Commentary

Why batting order matters

Research shows that MLB managers are setting lineups inefficiently

Updated: April 20, 2011, 5:15 PM ET
By Matt Meyers | ESPN Insider
Jason HeywardKevin C. Cox/Getty ImagesJason Heyward is too valuable a hitter to be in the No. 6 spot in Atlanta's lineup.

One of the most hotly debated topics of the young season is the Atlanta Braves' lineup, specifically manager Fredi Gonzalez's insistence on hitting Jason Heyward, arguably his best hitter, sixth, while putting Nate McLouth in the No. 2 spot.

Gonzalez has been getting a lot of grief for this decision, although he has seemingly seen the error of his ways by hitting Heyward second the past couple of nights. The truth is that folks shouldn't have been on Fredi's case in the first place. Not because his decision to bat Heyward sixth was correct (it wasn't), but because if we're going to criticize him, then we should be piling on pretty much every skipper in baseball. As a whole, none of them know how to properly configure a lineup.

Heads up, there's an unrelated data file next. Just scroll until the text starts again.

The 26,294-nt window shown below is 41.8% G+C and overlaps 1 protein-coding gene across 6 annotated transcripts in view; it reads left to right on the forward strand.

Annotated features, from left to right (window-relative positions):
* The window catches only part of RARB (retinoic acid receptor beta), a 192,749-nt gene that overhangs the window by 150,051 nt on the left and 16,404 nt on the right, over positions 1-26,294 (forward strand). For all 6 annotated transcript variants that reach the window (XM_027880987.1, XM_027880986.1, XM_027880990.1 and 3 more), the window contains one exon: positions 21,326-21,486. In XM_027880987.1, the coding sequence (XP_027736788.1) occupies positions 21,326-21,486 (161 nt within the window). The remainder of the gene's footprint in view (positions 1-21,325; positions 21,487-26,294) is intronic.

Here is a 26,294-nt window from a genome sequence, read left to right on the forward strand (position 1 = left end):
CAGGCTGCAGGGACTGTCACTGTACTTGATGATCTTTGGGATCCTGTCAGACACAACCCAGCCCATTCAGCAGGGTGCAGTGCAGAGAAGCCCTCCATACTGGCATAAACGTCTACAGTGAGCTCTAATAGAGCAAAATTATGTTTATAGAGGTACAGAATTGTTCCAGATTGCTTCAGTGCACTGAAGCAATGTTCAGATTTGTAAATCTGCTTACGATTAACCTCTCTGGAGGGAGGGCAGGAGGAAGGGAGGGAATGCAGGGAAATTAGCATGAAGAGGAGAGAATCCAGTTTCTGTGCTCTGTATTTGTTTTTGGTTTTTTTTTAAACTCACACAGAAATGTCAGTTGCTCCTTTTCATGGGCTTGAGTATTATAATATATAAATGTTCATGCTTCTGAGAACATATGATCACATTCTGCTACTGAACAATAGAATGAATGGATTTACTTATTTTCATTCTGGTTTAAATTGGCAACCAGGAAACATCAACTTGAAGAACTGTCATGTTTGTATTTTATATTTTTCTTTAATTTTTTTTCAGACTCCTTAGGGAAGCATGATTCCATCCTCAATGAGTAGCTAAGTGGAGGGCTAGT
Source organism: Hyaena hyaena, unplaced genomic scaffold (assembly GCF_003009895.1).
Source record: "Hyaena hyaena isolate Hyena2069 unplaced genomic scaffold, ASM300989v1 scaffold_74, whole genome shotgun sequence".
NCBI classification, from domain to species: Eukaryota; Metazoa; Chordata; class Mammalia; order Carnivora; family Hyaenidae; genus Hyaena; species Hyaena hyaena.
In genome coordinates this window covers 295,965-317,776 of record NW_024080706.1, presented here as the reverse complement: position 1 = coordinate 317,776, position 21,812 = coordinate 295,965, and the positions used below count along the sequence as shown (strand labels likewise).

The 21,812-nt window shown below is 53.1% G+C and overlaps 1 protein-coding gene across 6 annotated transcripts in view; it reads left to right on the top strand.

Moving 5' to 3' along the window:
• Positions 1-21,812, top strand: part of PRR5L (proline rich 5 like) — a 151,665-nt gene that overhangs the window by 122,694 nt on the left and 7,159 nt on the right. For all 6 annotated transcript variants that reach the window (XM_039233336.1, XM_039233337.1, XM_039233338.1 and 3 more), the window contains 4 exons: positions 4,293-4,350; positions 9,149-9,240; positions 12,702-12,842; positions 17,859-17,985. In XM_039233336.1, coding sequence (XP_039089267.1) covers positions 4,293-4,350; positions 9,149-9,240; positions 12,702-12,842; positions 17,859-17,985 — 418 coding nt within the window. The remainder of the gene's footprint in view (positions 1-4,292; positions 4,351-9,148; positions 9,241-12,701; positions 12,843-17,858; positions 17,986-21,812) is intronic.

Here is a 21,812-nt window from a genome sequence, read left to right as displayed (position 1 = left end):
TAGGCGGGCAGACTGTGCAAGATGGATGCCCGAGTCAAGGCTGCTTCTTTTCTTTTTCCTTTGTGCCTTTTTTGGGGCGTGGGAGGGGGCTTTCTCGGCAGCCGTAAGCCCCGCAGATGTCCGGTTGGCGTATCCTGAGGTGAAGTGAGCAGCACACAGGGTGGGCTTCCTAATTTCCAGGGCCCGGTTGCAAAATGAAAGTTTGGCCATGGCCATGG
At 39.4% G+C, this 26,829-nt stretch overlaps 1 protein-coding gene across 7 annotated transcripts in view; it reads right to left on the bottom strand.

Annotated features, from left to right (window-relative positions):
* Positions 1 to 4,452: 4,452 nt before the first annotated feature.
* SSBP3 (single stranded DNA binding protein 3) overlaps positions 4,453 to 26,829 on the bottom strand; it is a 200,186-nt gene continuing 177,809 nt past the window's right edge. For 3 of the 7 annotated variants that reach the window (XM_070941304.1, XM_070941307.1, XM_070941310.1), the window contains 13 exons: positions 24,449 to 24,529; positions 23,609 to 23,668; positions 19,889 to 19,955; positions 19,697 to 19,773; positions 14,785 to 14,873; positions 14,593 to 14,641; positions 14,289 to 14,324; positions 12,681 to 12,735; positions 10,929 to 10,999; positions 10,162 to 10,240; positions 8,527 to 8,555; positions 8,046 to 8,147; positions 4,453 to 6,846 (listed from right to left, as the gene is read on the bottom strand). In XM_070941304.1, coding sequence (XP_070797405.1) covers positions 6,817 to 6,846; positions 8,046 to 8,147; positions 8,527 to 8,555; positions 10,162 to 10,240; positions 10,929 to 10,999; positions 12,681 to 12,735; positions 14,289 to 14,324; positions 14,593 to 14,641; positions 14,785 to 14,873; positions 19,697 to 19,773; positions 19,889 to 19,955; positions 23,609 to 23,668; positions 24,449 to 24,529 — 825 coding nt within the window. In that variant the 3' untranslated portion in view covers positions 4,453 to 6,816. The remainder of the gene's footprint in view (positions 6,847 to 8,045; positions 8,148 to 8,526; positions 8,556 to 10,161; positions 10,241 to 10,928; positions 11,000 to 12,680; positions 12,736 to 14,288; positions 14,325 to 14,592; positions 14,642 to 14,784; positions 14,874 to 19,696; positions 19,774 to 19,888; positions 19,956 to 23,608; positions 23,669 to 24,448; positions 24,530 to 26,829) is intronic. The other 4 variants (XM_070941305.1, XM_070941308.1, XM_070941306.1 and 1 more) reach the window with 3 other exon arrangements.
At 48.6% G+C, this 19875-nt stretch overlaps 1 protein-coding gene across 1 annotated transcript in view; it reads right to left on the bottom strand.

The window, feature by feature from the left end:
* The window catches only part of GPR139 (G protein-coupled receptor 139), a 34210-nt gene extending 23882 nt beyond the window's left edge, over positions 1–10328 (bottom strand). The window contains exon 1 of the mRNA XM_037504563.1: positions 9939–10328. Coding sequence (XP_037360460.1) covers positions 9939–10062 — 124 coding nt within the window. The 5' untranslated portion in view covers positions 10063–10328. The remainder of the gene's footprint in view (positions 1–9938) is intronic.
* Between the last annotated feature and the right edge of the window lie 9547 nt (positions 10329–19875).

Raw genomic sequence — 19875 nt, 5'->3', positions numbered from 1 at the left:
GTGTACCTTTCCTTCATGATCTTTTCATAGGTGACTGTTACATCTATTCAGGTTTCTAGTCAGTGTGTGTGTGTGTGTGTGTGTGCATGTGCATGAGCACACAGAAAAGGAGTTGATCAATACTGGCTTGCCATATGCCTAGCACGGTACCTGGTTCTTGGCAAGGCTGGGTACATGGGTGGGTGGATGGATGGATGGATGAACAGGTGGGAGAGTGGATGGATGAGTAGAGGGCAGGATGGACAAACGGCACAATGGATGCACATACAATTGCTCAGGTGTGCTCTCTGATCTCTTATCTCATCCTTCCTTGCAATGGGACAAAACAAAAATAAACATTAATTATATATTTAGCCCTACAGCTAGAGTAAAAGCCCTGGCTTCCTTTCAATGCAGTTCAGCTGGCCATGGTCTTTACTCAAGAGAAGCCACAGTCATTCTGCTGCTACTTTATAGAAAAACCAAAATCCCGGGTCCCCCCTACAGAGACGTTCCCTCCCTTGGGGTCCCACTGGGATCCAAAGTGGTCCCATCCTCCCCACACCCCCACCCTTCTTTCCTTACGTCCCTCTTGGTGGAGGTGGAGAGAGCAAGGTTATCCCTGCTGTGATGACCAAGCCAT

For years, baseball lineups followed a pretty basic logic: fastest guy hits first, contact and/or fast hitter is next, high-average guy bats third, power bat in the cleanup spot and the next few guys in descending order of general skill. There was nothing scientific about this method -- it seemed tied to some old-school vision of small ball -- but many managers remain obsessed with it despite evidence that refutes the usefulness of such strategies as bunting and base stealing.